Absence policy fails to address the root issue
By Isabelle Spence, Editor-in-Chief
In recent years, the high school has struggled with student attendance. Many students often feel as though they can skip class and not face any consequences, an opinion that was seemingly supported by what seems to be a lack of response from the administration. To address this problem, the administration recently announced that they would begin to enforce the previous attendance policy. Mere months later, this decision has been overruled in favor of introducing another new absence policy. However, this new attendance policy may hurt more students than it helps, as well as fails to address the real underlying issues.
The administration’s new absence policy introduces several consequences for missing class time. The office keeps track of how many periods students miss of their individual classes per semester. If a student misses at least 10 periods of a single class, they are called in for a meeting with the assistant principal. If the student misses 15 periods, the class’ grade then goes to a pass or fail system. Finally, if the student misses 20 periods, they automatically lose any credit they were earning in the class, and will likely have to repeat the course.
Like many policies from the administration, the intentions behind this one were positive. For too long, the school has faced an epidemic of absences. According to recent calculations, if this new system had been in place the spring semester of last year, 176 students would not have received credit for their classes.
However, the root of the issue is not that students are just perpetually skipping class. We as an editorial board believe that the real problem is one of academic rigor. In our experiences, there are plenty of classes offered at the high school that, if one is reasonably accountable and academic, it is perfectly possible to earn an A or B while missing 20 periods. Though somewhat misguided, it makes sense that students will only do as much work as they have to to earn a top grade. This means students will often only attend the minimum amount of school they feel is necessary.
All of these factors add up to create a culture seemingly rooted in laziness throughout the school. It is typically frowned upon for students to take days off of school to work on homework, college applications, or taking ‘mental-health days.’ However, sometimes teachers and administrators are not expected to show up at the beginning of the day, or are allowed to take schools days off to have prep time. We understand that teaching is a very difficult job layered with many different responsibilities, all of which require an intensive time commitment. However, if teachers are not held to the common standards of conduct, students will be a lot less likely to follow new policies. The best leadership comes from setting a strong example. Right now, there is a disconnect from the message the administration is putting out for students and the expectations for the staff.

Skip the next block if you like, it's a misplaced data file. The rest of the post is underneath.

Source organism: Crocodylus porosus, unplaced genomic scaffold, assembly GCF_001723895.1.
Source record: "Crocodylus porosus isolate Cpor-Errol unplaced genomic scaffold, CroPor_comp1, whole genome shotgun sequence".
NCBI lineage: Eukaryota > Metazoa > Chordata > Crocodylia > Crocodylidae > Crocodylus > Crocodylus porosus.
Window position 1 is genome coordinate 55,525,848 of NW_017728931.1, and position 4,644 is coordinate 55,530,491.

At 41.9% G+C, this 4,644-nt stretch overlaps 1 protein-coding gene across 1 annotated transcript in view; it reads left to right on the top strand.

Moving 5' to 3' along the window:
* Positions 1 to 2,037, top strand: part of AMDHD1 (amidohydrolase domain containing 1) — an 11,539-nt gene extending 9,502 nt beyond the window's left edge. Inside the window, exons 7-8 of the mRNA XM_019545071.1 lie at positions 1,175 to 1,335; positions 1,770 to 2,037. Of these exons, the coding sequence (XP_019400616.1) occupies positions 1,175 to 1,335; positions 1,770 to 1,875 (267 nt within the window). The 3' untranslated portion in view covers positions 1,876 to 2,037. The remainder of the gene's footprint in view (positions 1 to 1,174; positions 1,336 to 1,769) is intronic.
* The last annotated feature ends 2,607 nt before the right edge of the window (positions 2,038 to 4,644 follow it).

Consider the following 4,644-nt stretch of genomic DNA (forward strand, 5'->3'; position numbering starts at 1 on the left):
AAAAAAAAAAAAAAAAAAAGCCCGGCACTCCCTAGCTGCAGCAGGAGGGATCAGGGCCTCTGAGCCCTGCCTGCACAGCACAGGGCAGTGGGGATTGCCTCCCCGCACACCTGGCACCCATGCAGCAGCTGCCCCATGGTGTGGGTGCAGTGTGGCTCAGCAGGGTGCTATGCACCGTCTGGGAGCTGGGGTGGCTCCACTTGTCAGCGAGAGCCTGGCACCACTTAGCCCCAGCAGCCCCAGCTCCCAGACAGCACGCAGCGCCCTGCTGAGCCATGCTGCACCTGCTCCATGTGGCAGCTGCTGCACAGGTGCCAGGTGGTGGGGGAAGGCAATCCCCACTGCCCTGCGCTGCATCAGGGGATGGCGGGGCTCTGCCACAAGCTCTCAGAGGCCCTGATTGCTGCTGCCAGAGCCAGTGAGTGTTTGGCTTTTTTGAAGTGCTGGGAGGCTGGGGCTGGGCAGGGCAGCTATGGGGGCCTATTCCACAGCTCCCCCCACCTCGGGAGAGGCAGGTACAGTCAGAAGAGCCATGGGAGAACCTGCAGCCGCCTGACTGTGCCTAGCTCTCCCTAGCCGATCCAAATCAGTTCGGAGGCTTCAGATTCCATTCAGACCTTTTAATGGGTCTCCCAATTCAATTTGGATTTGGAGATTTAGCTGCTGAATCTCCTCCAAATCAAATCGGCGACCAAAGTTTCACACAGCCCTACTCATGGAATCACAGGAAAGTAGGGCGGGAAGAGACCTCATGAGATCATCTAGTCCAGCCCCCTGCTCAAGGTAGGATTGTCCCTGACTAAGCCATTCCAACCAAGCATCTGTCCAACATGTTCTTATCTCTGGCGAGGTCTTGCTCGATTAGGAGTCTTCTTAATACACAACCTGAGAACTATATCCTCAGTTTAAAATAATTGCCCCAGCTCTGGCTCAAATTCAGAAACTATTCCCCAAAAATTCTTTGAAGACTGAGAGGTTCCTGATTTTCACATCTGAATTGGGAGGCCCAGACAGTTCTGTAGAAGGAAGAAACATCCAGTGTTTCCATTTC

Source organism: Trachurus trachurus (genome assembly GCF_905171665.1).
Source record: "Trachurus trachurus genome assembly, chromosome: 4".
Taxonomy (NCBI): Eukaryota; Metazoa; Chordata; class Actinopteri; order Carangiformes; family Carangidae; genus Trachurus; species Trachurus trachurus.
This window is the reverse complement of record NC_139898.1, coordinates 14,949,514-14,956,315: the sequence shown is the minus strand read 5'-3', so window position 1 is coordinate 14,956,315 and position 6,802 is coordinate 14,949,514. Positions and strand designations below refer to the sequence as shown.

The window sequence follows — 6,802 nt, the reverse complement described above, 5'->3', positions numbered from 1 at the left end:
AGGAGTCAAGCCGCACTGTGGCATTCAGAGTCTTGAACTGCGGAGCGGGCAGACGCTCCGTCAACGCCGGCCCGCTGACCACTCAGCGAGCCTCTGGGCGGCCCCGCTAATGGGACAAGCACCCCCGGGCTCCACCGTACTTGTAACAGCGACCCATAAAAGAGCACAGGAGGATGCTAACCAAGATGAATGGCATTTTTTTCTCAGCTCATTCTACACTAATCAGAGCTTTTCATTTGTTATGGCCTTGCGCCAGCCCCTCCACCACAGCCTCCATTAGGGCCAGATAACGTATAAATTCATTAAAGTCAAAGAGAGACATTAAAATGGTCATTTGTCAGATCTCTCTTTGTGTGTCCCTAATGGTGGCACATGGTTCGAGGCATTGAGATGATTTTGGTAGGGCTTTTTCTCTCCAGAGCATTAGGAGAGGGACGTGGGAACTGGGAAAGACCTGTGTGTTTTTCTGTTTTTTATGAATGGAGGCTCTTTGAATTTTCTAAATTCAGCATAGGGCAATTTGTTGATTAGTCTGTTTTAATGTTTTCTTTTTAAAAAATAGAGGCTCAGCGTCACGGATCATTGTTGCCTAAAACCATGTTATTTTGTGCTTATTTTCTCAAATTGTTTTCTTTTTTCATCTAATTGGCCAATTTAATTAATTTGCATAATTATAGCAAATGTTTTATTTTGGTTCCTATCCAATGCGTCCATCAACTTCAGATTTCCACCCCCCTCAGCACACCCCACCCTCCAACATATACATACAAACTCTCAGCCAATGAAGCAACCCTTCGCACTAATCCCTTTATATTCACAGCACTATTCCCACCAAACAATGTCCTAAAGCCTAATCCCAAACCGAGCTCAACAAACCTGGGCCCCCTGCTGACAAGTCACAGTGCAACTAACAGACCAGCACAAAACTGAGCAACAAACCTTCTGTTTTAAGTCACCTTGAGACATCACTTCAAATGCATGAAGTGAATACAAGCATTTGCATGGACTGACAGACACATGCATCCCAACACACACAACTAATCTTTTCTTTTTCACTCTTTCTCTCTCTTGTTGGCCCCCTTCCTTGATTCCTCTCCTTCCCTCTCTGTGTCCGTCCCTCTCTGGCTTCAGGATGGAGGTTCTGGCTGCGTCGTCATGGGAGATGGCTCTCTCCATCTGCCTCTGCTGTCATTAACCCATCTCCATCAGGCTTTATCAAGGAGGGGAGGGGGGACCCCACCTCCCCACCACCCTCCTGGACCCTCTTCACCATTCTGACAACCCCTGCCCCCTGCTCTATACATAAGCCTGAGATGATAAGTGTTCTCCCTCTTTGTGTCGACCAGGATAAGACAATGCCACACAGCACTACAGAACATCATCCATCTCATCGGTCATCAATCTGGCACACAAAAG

This new attendance policy also fails to align with the new standards-based grading system. Standards-based grading shifts the focus away from classwork and towards test taking and demonstration of skills. Under this mentality, if a student is able to meet standards, even with a large amount of absences, why should they be denied credit? The philosophies behind these two policies seem to contradict each other, and may send mixed messages to students.
The new policies also fail to mesh with another district initiative: the recent push for increased equity. Students of color, as well as special needs students, have much higher rates of absences than other groups in the school. By enacting harsh punishments for missing class time, the administration will disproportionately affect these groups. Again, this is a systemic problem which has little to do with attendance.
All in all, the attendance policy has a noble goal: increase the amount of students in class and help foster a community more involved with the school. The policy itself could even be considered fairly lenient; a student could miss nearly a fifth of all class time and still receive credit. However, the policy is aiming to fix problems that it will not be able to. Instead, the school administration should put more attention on enforcing a higher level of rigor in classes so that students will not so easily be able to skip class. If this root issue is solved, we believe that the surround symptoms will disappear en suite.